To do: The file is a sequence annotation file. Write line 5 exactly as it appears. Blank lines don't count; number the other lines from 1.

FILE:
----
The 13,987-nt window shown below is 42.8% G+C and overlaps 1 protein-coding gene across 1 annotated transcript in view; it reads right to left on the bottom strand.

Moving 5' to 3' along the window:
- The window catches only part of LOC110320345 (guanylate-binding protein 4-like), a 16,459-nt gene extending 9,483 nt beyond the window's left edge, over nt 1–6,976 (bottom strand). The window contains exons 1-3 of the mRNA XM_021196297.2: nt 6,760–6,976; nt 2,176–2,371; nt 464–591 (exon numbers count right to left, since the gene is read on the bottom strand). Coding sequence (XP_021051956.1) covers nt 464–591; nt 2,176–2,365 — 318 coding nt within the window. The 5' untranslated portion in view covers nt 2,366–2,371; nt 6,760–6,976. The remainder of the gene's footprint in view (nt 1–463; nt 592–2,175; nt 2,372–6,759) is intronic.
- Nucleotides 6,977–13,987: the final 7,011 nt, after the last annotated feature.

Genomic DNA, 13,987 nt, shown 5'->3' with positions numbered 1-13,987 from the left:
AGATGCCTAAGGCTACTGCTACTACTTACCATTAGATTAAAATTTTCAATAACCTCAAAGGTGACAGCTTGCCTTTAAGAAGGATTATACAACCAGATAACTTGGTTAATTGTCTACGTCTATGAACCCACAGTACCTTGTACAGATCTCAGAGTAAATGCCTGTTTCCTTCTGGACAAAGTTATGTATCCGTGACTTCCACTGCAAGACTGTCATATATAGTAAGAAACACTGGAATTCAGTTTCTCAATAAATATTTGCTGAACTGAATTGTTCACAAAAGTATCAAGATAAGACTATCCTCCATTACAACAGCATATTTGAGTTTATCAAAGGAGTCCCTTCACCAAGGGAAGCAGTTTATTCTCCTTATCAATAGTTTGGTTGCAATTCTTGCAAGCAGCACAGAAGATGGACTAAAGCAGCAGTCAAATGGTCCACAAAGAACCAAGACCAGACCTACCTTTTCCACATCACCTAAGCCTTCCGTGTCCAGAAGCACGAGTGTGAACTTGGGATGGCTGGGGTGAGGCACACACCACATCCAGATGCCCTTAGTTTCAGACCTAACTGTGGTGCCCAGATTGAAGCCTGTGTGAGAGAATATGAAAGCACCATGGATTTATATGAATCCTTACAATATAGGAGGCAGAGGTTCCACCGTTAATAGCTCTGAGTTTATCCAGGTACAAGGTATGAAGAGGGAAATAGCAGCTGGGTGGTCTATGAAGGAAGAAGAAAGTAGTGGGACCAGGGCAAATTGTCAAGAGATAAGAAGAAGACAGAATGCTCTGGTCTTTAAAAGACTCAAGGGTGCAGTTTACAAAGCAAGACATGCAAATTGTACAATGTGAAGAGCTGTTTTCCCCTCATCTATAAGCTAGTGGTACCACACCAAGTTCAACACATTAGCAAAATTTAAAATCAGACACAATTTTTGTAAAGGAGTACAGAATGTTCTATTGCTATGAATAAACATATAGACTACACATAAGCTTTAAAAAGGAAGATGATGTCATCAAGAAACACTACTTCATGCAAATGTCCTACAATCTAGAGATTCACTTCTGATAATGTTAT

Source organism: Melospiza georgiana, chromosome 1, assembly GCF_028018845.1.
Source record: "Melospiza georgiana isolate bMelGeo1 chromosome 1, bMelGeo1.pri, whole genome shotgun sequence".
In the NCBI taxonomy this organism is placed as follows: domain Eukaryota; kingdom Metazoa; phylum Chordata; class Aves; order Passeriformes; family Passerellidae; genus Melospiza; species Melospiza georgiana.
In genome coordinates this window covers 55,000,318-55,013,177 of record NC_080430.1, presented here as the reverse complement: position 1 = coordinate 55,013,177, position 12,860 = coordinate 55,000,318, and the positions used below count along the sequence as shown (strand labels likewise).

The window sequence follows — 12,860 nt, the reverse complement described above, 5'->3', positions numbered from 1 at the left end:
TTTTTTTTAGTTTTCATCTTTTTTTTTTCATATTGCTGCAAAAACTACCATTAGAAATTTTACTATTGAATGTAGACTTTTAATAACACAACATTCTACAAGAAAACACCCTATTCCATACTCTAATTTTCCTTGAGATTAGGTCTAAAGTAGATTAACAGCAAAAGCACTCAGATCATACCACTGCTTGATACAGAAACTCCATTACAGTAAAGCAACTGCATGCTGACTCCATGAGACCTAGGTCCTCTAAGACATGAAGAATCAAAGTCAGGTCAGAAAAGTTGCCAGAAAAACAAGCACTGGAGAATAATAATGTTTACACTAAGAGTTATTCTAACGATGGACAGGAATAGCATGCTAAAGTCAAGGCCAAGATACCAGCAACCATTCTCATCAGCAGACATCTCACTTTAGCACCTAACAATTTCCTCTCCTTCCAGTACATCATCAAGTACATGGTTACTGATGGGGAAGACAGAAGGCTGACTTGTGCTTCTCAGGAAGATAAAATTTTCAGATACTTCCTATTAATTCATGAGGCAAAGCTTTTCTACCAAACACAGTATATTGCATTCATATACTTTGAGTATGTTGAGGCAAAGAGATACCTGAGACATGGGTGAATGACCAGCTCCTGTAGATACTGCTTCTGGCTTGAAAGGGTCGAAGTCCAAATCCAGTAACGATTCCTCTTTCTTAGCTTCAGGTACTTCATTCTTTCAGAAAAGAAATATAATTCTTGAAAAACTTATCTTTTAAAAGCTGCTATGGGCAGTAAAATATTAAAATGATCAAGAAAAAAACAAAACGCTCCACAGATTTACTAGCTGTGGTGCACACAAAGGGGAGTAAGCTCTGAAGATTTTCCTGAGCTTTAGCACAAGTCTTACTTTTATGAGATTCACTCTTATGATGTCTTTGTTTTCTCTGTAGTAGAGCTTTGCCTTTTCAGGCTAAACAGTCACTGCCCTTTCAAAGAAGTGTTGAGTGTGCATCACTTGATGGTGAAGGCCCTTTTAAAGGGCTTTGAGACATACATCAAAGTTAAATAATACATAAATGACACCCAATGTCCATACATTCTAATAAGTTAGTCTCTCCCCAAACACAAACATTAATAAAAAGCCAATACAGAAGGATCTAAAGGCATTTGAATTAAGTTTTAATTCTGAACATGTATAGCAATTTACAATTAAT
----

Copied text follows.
Genomic DNA, 13,987 nt, shown 5'->3' with positions numbered 1-13,987 from the left: